To use Consensus you will require a free account. The results have four main elements: Summary, Consensus Meter, Copilot, and about ten papers. If you are not a premium member, you will always see the papers, but the other elements are limited to a certain amount of monthly searches.

Compare the result in the screenshot above with the Google search for yourself (“Does climate change cause range shifts in forests?” ). Despite being a big and somewhat generalizing question, I got a concise reply. The devil is, of course, in the detail with every scientific question, but you see that finding tentative answers to complex questions becomes increasingly simple. If I am brainstorming parts of my research, I might ask dozens of questions like this, and understanding what works in seconds rather than hours makes the research process smooth.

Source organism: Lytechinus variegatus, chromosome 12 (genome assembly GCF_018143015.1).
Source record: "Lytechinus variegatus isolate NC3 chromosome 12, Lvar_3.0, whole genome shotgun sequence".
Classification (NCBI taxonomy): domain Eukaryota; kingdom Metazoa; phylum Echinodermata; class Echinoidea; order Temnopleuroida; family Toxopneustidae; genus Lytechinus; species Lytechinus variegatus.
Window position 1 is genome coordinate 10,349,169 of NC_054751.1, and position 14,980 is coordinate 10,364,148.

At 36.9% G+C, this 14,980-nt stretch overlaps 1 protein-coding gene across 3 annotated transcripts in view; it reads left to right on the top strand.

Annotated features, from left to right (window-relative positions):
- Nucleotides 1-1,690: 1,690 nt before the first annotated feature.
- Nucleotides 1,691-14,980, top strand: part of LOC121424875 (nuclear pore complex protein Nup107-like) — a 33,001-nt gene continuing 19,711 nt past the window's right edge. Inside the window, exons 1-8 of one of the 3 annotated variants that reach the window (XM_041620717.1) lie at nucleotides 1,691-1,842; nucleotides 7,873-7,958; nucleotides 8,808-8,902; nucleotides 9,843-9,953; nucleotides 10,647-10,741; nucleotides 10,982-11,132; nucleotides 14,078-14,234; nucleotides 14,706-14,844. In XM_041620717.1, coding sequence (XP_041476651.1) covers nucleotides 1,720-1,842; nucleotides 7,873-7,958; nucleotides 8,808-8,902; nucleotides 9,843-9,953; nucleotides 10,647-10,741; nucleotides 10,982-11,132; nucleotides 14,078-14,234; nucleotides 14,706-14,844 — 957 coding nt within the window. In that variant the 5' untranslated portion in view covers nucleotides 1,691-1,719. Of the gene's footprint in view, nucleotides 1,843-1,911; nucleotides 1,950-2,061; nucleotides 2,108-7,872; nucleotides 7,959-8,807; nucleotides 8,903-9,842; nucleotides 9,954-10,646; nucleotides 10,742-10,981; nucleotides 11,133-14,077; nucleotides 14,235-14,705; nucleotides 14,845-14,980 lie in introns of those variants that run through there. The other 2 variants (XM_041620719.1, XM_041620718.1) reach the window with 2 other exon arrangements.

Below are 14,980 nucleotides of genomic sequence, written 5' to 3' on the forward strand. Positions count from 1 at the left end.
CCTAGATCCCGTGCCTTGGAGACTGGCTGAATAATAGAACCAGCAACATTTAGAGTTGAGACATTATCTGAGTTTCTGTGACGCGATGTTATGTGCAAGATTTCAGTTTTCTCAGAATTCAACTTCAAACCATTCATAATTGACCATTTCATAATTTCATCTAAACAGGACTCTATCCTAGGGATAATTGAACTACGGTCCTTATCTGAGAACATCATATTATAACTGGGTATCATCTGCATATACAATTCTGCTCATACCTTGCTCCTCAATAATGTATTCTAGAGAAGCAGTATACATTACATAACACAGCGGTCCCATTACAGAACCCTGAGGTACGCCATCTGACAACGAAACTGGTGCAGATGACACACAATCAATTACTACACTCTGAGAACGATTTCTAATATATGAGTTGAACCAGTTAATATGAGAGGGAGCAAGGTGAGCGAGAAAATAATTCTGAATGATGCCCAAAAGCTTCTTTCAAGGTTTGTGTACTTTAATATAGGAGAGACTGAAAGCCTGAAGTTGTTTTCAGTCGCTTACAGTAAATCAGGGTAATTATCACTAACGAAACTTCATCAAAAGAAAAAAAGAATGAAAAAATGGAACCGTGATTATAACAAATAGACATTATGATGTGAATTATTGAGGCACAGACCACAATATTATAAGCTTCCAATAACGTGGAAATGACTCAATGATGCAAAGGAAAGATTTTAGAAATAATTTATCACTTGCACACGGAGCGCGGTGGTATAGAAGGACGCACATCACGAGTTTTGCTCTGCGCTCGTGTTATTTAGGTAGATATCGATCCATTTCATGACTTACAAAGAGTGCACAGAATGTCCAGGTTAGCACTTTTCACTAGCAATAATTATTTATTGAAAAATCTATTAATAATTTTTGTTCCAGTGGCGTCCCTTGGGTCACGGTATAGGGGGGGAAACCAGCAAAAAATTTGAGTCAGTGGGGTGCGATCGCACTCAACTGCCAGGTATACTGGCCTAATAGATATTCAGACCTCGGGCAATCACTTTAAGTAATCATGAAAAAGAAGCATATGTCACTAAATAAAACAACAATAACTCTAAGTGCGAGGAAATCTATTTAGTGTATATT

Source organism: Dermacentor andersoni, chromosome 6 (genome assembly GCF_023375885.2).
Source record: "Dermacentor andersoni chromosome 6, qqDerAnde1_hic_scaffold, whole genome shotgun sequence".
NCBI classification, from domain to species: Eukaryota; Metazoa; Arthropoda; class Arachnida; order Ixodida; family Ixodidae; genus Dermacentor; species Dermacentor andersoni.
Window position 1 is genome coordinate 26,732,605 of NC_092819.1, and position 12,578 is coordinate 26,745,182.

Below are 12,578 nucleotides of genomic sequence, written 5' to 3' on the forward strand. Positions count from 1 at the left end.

At the end of your search you will find a number of studies sorted by relevance clicking on each of those brings the detailed study view:

This view brings together all the different pieces of Information has on this study which includes metadata, summaries, quality indicators, citation counts and a link to the publication itself.

Can you trust what Consensus AI tells you?

This is a general debate about how much we should trust AI. In my opinion, it is not different from asking a human. If you ask a five-year-old kid a serious question, you will certainly not bet on the correctness. If the kid is 16 and their answer is surprising but not unrealistic, you might trust but double-check. If a professor with 40 years of experience answers a question in their domain, your answer is as firm as it gets. The problem with AI is we don’t know which personas we are talking to.

My rule of thumb is to consider how much data has been published on a topic. If I am asking a question that has been debated for decades, there is likely a large amount of data available, and I tend to trust AI (like in the example question above). The more recent and specialized topic you are interested in, the less you should trust any AI on this. Luckily, Consensus spots these cases sometimes: